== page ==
I woke up at 5 am this morning, so I could have an early photo shooting session. By the time I got to my planned location it was already 7 am. After one hour and thirty minutes of walking and admiring the view through my lens, I was done for the day (merely done). The sun became too strong and I was getting tired. So I sat down, on a bench by the sea, and began to write this piece.

Last week I bought a new camera, a DSLR. It’s an entry level, to get used with it and must admit it was love at first sight. Four months ago I was not interested in photography business,  nor had I any clue about it. I merely took pictures with my phone and old camera, nothing impressive. Then, as a Christmas present, U.B. got me a bridge camera (looks like a DSLR, but much lighter and smaller). I was thrilled, so thrilled I think I shoot like 2000 photos with it so far. I became hooked, started to read about photography, watched YouTube videos, began a photography blog- you got the point. Seeing my passion, U.B. suggested to buy this camera I have today, but I was telling him we need to wait a bit, as It’s over the budget, etc. Not listening to my ramblings, he began searching and analysing.  That’s what he does when he wants to buy something. Searching for the best price and best quality. Paying attention to all details and searching for reviews. Thanks God he’s like that, as I would have ended up with some crap cheap lenses for the price of expensive ones otherwise.

Last Saturday, armed with optimism and 670 dollars, we went to buy a Canon t5i Rebel (fell in love with the name) as it was on sales. They had a last one on stock so we felt lucky.  I was thrilled. Couldn’t wait to get home and try it.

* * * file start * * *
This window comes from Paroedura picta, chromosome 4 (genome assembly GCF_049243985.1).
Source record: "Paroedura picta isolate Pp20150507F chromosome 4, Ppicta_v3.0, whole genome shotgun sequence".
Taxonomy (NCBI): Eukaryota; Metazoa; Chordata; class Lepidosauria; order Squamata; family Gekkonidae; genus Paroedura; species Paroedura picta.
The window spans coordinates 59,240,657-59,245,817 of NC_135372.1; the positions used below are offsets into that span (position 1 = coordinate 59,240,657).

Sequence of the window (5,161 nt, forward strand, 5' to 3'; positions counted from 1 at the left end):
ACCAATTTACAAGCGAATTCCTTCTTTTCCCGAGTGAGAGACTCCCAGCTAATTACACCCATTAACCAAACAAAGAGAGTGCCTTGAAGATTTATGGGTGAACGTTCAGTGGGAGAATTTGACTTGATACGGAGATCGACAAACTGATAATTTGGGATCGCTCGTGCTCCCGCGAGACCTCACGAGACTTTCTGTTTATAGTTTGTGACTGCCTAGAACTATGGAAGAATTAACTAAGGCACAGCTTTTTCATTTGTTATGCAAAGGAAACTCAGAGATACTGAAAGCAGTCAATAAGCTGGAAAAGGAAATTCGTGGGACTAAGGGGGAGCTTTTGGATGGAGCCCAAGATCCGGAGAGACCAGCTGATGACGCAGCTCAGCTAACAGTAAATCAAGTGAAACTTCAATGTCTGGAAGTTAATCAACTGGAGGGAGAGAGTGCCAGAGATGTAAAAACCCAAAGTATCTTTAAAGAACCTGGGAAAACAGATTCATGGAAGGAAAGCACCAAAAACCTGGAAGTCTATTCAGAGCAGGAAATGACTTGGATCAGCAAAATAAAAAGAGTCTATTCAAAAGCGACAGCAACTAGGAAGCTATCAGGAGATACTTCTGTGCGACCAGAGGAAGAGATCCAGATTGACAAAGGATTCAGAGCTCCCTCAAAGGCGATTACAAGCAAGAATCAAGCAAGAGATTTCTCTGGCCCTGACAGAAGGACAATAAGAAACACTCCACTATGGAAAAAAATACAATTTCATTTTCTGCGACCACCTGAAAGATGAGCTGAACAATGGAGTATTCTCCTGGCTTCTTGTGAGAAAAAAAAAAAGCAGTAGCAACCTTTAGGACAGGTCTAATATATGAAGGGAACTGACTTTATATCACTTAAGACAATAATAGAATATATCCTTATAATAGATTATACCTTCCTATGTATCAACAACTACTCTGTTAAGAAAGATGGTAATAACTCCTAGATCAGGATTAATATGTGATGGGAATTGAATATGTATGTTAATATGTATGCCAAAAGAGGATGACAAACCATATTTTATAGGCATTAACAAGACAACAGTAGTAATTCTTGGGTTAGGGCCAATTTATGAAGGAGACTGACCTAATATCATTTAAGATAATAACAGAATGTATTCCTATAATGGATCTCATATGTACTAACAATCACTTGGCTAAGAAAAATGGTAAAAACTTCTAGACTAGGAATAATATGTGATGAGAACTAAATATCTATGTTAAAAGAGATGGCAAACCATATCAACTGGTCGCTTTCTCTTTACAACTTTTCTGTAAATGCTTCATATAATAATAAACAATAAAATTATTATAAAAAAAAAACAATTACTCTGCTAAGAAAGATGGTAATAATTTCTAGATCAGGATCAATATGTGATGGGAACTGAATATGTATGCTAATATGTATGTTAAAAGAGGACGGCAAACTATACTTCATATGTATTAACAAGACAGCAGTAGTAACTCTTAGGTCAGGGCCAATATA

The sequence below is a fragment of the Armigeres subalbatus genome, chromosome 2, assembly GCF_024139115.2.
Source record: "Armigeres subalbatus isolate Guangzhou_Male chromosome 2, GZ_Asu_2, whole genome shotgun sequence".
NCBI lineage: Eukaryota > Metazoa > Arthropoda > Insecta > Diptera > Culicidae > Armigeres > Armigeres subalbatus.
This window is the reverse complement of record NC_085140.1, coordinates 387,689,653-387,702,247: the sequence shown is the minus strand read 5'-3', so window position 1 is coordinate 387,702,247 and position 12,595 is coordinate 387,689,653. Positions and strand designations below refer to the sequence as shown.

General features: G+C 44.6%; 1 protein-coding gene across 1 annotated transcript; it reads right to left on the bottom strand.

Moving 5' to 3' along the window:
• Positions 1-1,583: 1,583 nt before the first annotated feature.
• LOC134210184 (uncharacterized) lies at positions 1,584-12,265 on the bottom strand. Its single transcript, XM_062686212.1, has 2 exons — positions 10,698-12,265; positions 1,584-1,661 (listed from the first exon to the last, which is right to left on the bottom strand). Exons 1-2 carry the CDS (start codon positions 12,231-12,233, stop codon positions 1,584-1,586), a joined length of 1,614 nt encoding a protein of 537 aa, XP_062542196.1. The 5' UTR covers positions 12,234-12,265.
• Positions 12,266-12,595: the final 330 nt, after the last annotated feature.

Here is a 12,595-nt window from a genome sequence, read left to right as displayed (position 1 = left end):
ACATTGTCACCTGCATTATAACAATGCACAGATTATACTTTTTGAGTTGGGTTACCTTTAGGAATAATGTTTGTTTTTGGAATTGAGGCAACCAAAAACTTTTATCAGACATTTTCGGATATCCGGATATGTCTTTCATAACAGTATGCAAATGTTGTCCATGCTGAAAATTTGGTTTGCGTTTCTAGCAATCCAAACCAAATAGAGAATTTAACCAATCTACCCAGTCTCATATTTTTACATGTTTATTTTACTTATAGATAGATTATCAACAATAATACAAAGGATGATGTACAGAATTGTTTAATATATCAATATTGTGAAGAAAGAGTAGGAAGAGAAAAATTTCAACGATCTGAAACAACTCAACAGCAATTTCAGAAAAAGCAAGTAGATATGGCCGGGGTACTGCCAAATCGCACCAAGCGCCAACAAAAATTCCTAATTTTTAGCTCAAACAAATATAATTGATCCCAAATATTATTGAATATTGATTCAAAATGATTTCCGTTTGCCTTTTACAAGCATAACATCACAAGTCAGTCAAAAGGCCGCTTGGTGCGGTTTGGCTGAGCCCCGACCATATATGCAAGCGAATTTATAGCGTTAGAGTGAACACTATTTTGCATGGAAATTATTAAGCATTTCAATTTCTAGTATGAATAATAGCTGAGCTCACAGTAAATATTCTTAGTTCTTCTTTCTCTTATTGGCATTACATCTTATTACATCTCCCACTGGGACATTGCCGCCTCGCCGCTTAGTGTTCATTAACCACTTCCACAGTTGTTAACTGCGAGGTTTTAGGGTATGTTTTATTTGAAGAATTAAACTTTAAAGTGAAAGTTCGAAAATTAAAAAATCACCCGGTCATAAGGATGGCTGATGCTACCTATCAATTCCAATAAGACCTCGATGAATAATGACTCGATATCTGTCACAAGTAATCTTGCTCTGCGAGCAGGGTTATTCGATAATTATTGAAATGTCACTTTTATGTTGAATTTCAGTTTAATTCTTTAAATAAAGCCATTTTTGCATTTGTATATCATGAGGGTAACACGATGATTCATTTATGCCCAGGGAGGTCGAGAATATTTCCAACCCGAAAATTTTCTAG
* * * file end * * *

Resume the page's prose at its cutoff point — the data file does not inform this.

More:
Getting home, I unboxed it and guess what? There was no manual inside, no CD with the editing program and the worst of all, the lens weren’t STM (last generation ones), as advertised on the Web, but IS III (produced in 2009 and removed from the market by Canon- you can’t find them anywhere else now). I was outraged. One moment I was on top of the world, second down at the bottom. Couldn’t believe it. It was our fault in the lens business as we didn’t check it in the shop and confront them, then and there. But where was the cd- that was my biggest concern. The package had been opened before. We needed to go  back and address the issues.

Back in the shop I went straight to the guy that sold me the camera and told him my problem. He said that he bought same camera for his wife and didn’t have a cd. But I’m no fool and showed him what the box said. The manager came over and U.B. mentioned the lens thing and showed them the website (thanks God he checked it like a billion times,on the weeks before).As a piece of info, the Canon EF-S 18-55 mm IS STM lens are last generation and cost alone around 249 dollars on Amazon. You got my point. They realized their mistake and asked if we want our money back or a voucher. We both agreed to get our money back and just go and buy it from another shop. And we did, in the same day. Arrived home around 4 pm (after 5 hours of hassle),  but happy at last. We paid less for it, in the second shop and it had a everything,  STM lens, Cd with editing program, manual, plus a dvd tutorial for landscape and portrait photography.

Funny part in all this is that I don’t have a CD-ROM drive on my laptop so basically I was fighting here for the idea, not for the actual CD. But I won, because advertising might be the soul of the sales, but false one might destroy it as well. On the plus side, U.B. converted the program from CD on his laptop and transferred to mine. Easy peasy, for someone with his skills.

So here I am today, after 5 days of being the proud owner of a wonderful camera, am still learning and experimenting with photography, but on a different level, making my first steps towards pro level.

Have you ever encountered false advertising? If so, did you confront it?

And while I was writing this piece, a song I used to listen as a child came to my mind. Used to loved it, had a vinyl with the band, but later on I discovered that they weren’t the real voices behind this song. Talking about false advertising and false identity let’s listen to Milli Vanilli.